"Unfortunately, the prosecutor's office doesn't get involved until bad things have happened," Deberry said to ABC11 in a one-on-one interview Wednesday evening.
The biggest goals of a DA's office are facing stiff headwinds of a national uptick in gun violence. Violent crime is down overall in Durham. But homicides rose sharply in 2021, Up 32% year over year.
Deberry said her strategy remains unchanged: fewer criminal prosecutions of people with substance addiction or mental health struggles, instead homing in on the smaller group of people causing the most crime.
"Really be focused on the people who are causing the most damage and not really casting a wide net so that we're just grabbing up anybody," she said.
Earlier Wednesday, the district attorney's office released its 2021 Annual Report. It details what Deberry calls enhanced cooperation with law enforcement in the most serious cases and new services for crime victims -- including free parking at the courthouse for survivors and witnesses; and a free clothes closet for witnesses who don't have court-appropriate outfits.
But as the murder rate rises in Durham, and cities nationwide, so does discontent. Some of the same progressive prosecutors elected across the country as Deberry took office are now facing pushback at home.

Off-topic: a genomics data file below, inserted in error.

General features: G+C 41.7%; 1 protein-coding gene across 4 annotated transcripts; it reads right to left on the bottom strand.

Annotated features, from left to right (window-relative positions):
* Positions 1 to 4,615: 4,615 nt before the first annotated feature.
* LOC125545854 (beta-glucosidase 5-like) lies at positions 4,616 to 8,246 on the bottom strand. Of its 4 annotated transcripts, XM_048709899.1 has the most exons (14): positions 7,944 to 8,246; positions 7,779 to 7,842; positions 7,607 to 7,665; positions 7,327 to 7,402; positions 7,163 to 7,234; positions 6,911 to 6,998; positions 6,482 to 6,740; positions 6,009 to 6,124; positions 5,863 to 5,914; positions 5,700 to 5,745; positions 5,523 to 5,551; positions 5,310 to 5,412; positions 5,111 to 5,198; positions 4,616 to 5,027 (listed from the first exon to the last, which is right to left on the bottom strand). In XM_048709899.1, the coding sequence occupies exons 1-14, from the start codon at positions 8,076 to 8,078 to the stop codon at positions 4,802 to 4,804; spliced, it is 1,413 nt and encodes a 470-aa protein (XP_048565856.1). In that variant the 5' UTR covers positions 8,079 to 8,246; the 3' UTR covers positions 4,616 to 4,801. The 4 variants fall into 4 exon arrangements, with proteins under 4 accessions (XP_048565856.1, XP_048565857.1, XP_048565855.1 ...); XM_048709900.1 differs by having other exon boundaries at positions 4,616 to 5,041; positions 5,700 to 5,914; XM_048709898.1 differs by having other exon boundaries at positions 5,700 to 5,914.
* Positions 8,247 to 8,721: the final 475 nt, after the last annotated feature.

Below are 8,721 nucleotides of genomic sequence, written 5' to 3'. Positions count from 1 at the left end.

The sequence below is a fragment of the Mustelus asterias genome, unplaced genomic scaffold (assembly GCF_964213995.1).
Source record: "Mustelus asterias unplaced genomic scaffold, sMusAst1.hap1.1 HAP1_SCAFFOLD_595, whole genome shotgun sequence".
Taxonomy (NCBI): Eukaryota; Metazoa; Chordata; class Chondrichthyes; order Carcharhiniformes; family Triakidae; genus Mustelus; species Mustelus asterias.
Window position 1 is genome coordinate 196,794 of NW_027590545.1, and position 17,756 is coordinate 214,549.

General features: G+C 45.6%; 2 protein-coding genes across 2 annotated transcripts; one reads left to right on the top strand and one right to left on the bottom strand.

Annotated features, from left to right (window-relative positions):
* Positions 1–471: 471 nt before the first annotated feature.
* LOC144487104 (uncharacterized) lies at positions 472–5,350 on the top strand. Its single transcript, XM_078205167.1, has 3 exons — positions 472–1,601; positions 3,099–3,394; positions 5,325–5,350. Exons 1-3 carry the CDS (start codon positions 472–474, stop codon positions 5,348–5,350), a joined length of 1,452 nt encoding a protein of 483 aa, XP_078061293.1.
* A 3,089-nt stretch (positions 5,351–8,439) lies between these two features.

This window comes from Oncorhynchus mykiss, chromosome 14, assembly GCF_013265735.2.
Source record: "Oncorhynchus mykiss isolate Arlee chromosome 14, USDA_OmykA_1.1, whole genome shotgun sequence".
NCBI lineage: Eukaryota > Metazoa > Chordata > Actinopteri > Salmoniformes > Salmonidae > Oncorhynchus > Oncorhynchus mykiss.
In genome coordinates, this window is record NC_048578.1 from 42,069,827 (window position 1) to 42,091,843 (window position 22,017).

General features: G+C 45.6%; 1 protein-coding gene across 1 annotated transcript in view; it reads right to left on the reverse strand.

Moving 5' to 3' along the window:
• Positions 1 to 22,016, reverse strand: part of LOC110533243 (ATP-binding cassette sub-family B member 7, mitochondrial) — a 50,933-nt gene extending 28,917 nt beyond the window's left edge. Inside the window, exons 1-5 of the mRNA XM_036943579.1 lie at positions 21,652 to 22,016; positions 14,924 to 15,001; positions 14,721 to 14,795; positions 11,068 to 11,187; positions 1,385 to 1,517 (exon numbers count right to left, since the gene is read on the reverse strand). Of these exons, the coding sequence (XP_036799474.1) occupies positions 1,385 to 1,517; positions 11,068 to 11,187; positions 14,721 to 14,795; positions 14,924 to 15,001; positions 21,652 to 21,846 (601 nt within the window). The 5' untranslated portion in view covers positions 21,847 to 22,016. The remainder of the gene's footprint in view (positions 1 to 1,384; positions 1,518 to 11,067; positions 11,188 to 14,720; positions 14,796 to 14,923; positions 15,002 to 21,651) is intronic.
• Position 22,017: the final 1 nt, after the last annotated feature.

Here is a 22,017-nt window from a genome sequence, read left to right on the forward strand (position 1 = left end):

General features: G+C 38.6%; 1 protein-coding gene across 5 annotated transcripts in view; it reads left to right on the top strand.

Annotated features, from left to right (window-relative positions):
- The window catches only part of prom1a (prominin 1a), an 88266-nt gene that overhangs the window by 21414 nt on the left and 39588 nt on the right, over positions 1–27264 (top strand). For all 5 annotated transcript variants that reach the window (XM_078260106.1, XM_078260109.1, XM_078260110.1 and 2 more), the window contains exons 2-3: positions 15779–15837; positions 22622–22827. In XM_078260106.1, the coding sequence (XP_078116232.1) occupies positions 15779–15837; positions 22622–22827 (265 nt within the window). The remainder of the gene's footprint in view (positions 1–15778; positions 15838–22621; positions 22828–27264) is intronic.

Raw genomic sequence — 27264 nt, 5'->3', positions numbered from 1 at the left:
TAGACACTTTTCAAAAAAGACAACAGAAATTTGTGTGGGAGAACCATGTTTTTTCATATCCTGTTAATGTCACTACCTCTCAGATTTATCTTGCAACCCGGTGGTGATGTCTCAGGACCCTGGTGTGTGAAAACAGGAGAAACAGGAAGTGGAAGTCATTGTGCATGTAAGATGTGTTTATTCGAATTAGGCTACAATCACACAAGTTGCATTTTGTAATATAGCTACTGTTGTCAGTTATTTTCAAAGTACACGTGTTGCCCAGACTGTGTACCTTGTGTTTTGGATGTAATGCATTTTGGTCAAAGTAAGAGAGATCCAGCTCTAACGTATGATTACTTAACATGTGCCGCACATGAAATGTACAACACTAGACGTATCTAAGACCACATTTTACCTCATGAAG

"I am not worried about a backlash," Deberry said when asked about any potential backlash here. "I think the people of Durham County understand that we're focused on violence."
“I am not worried about a backlash. I think the people of Durham County understand that we're focused on violence."— Joel Brown (@JoelBrownABC11) February 10, 2022
Durham DA Satana Deberry talking to us about her annual report and impact of the city's rising homicide rate on her progressive-minded prosecution efforts. #abc11 pic.twitter.com/ADZmvs2cQk
She explained her office's crime focus is primarily on assault, armed robbery and homicide. Less so on low-level marijuana or traffic infractions.
Deberry will take questions about her annual report next week. ABC11 asked what she might say to any residents losing patience with talk of progressive prosecution.
"I'll say what I always say, which is that it is a small number of people and we are very focused on that violent crime," she replied. "When somebody has committed a murder or shooting or armed robbery, they do go to prison. And there's nothing there's no difference around progressive prosecution with that."
ABC11's conversation with Deberry came the same day Durham's Gang Reduction Task Force released its initial finding that ties the city's gang problem to 12 Durham neighborhoods. All of it is fair game up for discussion next Wednesday night when the district attorney presents her annual report to the public. She will take questions submitted online.